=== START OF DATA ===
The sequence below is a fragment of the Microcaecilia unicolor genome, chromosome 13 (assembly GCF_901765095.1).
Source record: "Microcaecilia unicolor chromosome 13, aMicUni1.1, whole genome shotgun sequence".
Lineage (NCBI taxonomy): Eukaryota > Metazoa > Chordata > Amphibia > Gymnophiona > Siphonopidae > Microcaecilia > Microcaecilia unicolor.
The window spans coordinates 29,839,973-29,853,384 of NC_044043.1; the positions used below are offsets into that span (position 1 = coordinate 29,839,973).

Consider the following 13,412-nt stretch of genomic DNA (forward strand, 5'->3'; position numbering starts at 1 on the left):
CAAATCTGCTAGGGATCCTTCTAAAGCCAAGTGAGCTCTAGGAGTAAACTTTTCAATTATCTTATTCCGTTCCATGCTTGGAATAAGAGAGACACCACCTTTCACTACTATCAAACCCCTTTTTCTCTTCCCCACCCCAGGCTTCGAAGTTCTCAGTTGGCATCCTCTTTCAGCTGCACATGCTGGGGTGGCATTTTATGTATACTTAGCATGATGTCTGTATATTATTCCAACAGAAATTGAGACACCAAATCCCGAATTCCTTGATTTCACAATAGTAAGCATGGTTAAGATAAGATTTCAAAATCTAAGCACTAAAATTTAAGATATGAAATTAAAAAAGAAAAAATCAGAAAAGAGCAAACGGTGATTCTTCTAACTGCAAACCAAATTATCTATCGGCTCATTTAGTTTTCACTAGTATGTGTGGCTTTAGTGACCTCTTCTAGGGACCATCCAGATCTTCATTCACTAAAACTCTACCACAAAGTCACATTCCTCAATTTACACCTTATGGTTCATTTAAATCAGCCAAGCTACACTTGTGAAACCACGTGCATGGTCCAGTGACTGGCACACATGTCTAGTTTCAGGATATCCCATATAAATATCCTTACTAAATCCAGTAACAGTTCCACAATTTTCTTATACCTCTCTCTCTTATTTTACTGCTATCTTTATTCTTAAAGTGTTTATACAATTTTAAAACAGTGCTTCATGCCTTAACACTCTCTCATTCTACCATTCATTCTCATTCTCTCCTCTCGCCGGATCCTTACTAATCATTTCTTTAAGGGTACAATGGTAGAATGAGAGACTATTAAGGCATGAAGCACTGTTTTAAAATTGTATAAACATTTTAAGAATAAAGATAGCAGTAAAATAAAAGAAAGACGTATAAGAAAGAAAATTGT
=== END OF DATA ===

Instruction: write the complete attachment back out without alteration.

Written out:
The sequence below is a fragment of the Microcaecilia unicolor genome, chromosome 13 (assembly GCF_901765095.1).
Source record: "Microcaecilia unicolor chromosome 13, aMicUni1.1, whole genome shotgun sequence".
Lineage (NCBI taxonomy): Eukaryota > Metazoa > Chordata > Amphibia > Gymnophiona > Siphonopidae > Microcaecilia > Microcaecilia unicolor.
The window spans coordinates 29,839,973-29,853,384 of NC_044043.1; the positions used below are offsets into that span (position 1 = coordinate 29,839,973).

Consider the following 13,412-nt stretch of genomic DNA (forward strand, 5'->3'; position numbering starts at 1 on the left):
CAAATCTGCTAGGGATCCTTCTAAAGCCAAGTGAGCTCTAGGAGTAAACTTTTCAATTATCTTATTCCGTTCCATGCTTGGAATAAGAGAGACACCACCTTTCACTACTATCAAACCCCTTTTTCTCTTCCCCACCCCAGGCTTCGAAGTTCTCAGTTGGCATCCTCTTTCAGCTGCACATGCTGGGGTGGCATTTTATGTATACTTAGCATGATGTCTGTATATTATTCCAACAGAAATTGAGACACCAAATCCCGAATTCCTTGATTTCACAATAGTAAGCATGGTTAAGATAAGATTTCAAAATCTAAGCACTAAAATTTAAGATATGAAATTAAAAAAGAAAAAATCAGAAAAGAGCAAACGGTGATTCTTCTAACTGCAAACCAAATTATCTATCGGCTCATTTAGTTTTCACTAGTATGTGTGGCTTTAGTGACCTCTTCTAGGGACCATCCAGATCTTCATTCACTAAAACTCTACCACAAAGTCACATTCCTCAATTTACACCTTATGGTTCATTTAAATCAGCCAAGCTACACTTGTGAAACCACGTGCATGGTCCAGTGACTGGCACACATGTCTAGTTTCAGGATATCCCATATAAATATCCTTACTAAATCCAGTAACAGTTCCACAATTTTCTTATACCTCTCTCTCTTATTTTACTGCTATCTTTATTCTTAAAGTGTTTATACAATTTTAAAACAGTGCTTCATGCCTTAACACTCTCTCATTCTACCATTCATTCTCATTCTCTCCTCTCGCCGGATCCTTACTAATCATTTCTTTAAGGGTACAATGGTAGAATGAGAGACTATTAAGGCATGAAGCACTGTTTTAAAATTGTATAAACATTTTAAGAATAAAGATAGCAGTAAAATAAAAGAAAGACGTATAAGAAAGAAAATTGT